Plantar fasciitis can cause more inconvenience than almost any other type of ligament inflammation, since the injured ligament is put to use every time you take a step. This means that resting it is difficult and recovery is prone to setbacks. The plantar fascia is the ligament that connects your heel to the ball of your foot. When extra stress is placed on it, or if it is stretched in an irregular manner, it can become inflamed and cause pain in your heel. Luckily, it does not have to become a chronic condition and can be managed with some extra care and specific exercises.
First of all, you should be aware of the types of exercise that make the condition worse. Anything that involves using your foot in a repetitive motion that involves force against a hard surface should be avoided, such as running and jogging.
People who are at greater risk of developing plantar fasciitis are those who have either flat feet (“fallen arches”) or high arches, and whose foot tends to roll inward (overpronation). These all contribute to a weakness in the foot, so strengthening the foot muscles is particularly important for these people. Other factors that contribute to plantar fasciitis are short and tight calf muscles, standing for long periods of time, particularly in improper footwear, and being overweight, which puts undue strain on the bottom of the sole.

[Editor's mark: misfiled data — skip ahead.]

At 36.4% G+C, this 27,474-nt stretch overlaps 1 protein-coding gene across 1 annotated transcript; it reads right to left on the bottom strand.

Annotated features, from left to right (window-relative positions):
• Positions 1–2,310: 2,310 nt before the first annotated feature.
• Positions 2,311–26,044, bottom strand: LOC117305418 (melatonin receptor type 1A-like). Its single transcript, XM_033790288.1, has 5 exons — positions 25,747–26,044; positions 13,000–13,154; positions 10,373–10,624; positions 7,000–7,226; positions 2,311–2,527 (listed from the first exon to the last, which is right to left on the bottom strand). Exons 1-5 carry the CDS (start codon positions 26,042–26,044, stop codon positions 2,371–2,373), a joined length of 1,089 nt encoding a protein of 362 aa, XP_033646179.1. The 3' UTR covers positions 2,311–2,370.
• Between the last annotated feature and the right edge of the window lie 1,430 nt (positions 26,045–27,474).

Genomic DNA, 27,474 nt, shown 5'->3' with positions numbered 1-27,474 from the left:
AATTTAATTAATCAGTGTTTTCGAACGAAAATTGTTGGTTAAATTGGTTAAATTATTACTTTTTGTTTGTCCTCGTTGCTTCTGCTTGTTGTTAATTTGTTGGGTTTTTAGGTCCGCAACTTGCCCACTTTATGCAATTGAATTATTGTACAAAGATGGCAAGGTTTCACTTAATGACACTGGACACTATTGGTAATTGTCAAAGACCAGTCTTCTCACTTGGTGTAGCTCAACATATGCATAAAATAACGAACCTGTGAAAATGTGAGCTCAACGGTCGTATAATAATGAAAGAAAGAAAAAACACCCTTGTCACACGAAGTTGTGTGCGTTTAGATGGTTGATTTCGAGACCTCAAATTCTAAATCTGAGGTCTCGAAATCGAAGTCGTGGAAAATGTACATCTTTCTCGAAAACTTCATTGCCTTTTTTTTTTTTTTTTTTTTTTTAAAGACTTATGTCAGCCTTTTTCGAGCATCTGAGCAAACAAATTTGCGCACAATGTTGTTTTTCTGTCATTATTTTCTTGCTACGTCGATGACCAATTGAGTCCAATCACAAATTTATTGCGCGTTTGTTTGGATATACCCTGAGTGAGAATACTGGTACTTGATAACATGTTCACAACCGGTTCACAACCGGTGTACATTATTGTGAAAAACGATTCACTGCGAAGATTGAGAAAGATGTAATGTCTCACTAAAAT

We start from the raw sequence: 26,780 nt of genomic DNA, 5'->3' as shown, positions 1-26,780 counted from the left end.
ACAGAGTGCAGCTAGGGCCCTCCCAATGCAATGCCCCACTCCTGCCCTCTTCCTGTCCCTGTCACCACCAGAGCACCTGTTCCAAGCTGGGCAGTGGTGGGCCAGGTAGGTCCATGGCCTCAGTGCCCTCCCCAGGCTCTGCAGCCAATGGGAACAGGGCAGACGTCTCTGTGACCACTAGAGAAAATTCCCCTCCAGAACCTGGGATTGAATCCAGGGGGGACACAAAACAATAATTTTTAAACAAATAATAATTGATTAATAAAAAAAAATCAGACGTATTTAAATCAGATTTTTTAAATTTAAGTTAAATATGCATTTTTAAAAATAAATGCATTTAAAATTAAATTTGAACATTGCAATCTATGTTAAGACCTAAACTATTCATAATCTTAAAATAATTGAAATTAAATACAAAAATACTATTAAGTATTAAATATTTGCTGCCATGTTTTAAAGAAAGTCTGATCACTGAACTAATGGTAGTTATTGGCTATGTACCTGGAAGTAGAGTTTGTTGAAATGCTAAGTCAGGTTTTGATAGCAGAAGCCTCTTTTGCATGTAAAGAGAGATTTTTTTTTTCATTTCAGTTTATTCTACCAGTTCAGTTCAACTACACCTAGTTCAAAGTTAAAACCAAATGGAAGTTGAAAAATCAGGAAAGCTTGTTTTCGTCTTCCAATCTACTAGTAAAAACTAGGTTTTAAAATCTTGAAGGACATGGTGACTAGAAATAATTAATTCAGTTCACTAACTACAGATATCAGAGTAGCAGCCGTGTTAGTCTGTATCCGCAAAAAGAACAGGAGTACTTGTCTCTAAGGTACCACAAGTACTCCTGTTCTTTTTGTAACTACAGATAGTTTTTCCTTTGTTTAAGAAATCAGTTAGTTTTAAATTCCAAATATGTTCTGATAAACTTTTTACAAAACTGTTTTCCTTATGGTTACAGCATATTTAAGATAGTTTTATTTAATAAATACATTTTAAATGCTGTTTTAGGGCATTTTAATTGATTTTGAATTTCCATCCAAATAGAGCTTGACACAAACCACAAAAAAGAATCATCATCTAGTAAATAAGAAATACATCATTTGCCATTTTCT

Stretching the Achilles tendon (which attaches your calf muscle to your heel) is important, as tightness here can keep you from flexing your foot freely, putting more strain on the plantar fascia. And the plantar fascia itself should be stretched gently on a regular basis as well to keep inflammation from becoming a problem. These both tend to tighten overnight, which is why those with plantar fasciitis tend to find their condition worse first thing in the morning when taking their first few steps from bed.
Following are some simple exercises you can do to help treat plantar fasciitis:
Posted by Dr. Babak Missaghi